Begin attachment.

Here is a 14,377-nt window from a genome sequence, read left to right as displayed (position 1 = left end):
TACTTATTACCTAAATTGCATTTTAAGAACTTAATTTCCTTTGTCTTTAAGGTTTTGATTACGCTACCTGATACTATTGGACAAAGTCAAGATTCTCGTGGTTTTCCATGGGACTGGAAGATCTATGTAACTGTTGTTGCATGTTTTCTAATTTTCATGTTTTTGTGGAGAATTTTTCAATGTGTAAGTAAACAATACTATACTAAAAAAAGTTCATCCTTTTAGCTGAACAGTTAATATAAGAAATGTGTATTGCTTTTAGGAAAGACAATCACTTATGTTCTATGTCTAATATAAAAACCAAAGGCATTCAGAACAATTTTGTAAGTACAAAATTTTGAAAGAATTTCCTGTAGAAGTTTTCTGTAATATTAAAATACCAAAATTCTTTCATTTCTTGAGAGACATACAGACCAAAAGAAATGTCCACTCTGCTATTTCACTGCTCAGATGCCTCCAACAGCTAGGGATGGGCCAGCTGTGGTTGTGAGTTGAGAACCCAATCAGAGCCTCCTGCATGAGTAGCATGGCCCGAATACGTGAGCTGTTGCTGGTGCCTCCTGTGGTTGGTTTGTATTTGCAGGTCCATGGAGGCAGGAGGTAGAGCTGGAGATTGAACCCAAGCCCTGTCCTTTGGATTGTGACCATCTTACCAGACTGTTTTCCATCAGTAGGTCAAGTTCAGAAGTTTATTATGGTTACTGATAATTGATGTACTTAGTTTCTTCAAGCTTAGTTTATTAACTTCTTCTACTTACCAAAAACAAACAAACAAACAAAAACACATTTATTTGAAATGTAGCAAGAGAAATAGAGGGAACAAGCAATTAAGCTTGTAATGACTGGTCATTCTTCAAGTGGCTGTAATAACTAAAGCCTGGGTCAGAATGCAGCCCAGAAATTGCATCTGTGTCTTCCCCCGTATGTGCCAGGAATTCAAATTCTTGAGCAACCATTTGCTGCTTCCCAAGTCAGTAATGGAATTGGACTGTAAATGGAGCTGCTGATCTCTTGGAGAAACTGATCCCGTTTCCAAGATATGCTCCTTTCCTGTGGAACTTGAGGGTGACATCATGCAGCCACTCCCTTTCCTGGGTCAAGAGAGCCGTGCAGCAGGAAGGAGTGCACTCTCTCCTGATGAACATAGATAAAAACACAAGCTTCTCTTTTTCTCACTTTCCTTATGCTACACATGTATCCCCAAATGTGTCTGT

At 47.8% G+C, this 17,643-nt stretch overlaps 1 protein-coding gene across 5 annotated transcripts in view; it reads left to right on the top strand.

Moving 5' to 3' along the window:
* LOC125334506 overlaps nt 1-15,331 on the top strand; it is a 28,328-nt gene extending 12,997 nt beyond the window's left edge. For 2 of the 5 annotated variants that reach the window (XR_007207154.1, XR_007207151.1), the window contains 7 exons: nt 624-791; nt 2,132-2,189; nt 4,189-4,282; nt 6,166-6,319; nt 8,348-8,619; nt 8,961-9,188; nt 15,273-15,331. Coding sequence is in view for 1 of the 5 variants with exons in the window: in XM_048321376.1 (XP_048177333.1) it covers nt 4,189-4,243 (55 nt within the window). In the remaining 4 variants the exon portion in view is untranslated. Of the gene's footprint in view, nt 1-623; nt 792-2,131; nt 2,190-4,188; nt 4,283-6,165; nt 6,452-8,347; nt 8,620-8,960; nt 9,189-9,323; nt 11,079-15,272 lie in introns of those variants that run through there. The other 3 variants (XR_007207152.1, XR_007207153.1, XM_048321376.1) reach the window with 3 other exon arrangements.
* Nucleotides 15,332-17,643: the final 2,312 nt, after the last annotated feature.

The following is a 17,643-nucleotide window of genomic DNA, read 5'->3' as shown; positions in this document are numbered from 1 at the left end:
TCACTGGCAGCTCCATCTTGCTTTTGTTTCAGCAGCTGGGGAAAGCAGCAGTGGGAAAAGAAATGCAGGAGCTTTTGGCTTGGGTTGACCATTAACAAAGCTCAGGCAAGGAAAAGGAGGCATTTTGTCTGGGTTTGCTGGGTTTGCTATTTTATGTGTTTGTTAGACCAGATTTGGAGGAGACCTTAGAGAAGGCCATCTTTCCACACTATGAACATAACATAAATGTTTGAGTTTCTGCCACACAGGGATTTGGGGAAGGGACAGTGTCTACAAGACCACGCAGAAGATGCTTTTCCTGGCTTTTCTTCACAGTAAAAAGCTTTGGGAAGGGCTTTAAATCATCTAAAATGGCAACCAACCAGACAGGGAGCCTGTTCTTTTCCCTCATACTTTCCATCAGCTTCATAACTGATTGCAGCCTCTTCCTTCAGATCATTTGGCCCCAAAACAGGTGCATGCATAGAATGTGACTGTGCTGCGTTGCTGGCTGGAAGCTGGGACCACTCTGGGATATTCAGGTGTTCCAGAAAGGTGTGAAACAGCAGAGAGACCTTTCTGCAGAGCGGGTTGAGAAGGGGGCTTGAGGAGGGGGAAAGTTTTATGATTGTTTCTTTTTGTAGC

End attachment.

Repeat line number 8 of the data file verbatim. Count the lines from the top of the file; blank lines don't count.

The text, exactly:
TCACTGGCAGCTCCATCTTGCTTTTGTTTCAGCAGCTGGGGAAAGCAGCAGTGGGAAAAGAAATGCAGGAGCTTTTGGCTTGGGTTGACCATTAACAAAGCTCAGGCAAGGAAAAGGAGGCATTTTGTCTGGGTTTGCTGGGTTTGCTATTTTATGTGTTTGTTAGACCAGATTTGGAGGAGACCTTAGAGAAGGCCATCTTTCCACACTATGAACATAACATAAATGTTTGAGTTTCTGCCACACAGGGATTTGGGGAAGGGACAGTGTCTACAAGACCACGCAGAAGATGCTTTTCCTGGCTTTTCTTCACAGTAAAAAGCTTTGGGAAGGGCTTTAAATCATCTAAAATGGCAACCAACCAGACAGGGAGCCTGTTCTTTTCCCTCATACTTTCCATCAGCTTCATAACTGATTGCAGCCTCTTCCTTCAGATCATTTGGCCCCAAAACAGGTGCATGCATAGAATGTGACTGTGCTGCGTTGCTGGCTGGAAGCTGGGACCACTCTGGGATATTCAGGTGTTCCAGAAAGGTGTGAAACAGCAGAGAGACCTTTCTGCAGAGCGGGTTGAGAAGGGGGCTTGAGGAGGGGGAAAGTTTTATGATTGTTTCTTTTTGTAGC